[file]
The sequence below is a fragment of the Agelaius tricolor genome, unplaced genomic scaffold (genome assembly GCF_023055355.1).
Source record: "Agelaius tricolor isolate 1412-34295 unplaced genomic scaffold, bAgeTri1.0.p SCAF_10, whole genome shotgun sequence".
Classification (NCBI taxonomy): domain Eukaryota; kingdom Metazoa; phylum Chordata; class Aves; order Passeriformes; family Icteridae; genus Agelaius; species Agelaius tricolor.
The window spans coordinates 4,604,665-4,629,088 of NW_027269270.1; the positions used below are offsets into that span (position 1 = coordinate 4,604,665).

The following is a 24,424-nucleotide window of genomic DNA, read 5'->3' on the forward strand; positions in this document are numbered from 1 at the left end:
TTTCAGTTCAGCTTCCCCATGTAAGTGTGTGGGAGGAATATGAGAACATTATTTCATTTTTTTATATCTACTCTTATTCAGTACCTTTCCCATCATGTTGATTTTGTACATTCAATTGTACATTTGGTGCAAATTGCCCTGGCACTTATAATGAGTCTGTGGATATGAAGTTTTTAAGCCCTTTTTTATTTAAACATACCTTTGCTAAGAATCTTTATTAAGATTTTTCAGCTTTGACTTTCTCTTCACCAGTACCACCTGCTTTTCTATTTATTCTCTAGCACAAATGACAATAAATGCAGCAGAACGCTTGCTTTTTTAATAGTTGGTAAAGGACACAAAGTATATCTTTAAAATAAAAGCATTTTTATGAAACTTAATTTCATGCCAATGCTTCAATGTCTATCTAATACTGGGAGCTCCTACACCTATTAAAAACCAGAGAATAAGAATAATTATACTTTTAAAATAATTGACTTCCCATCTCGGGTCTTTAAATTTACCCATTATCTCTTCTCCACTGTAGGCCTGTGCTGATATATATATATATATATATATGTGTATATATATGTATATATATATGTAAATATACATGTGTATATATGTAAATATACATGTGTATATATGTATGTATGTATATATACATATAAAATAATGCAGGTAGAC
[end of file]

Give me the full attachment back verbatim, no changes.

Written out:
The sequence below is a fragment of the Agelaius tricolor genome, unplaced genomic scaffold (genome assembly GCF_023055355.1).
Source record: "Agelaius tricolor isolate 1412-34295 unplaced genomic scaffold, bAgeTri1.0.p SCAF_10, whole genome shotgun sequence".
Classification (NCBI taxonomy): domain Eukaryota; kingdom Metazoa; phylum Chordata; class Aves; order Passeriformes; family Icteridae; genus Agelaius; species Agelaius tricolor.
The window spans coordinates 4,604,665-4,629,088 of NW_027269270.1; the positions used below are offsets into that span (position 1 = coordinate 4,604,665).

The following is a 24,424-nucleotide window of genomic DNA, read 5'->3' on the forward strand; positions in this document are numbered from 1 at the left end:
TTTCAGTTCAGCTTCCCCATGTAAGTGTGTGGGAGGAATATGAGAACATTATTTCATTTTTTTATATCTACTCTTATTCAGTACCTTTCCCATCATGTTGATTTTGTACATTCAATTGTACATTTGGTGCAAATTGCCCTGGCACTTATAATGAGTCTGTGGATATGAAGTTTTTAAGCCCTTTTTTATTTAAACATACCTTTGCTAAGAATCTTTATTAAGATTTTTCAGCTTTGACTTTCTCTTCACCAGTACCACCTGCTTTTCTATTTATTCTCTAGCACAAATGACAATAAATGCAGCAGAACGCTTGCTTTTTTAATAGTTGGTAAAGGACACAAAGTATATCTTTAAAATAAAAGCATTTTTATGAAACTTAATTTCATGCCAATGCTTCAATGTCTATCTAATACTGGGAGCTCCTACACCTATTAAAAACCAGAGAATAAGAATAATTATACTTTTAAAATAATTGACTTCCCATCTCGGGTCTTTAAATTTACCCATTATCTCTTCTCCACTGTAGGCCTGTGCTGATATATATATATATATATATATGTGTATATATATGTATATATATATGTAAATATACATGTGTATATATGTAAATATACATGTGTATATATGTATGTATGTATATATACATATAAAATAATGCAGGTAGAC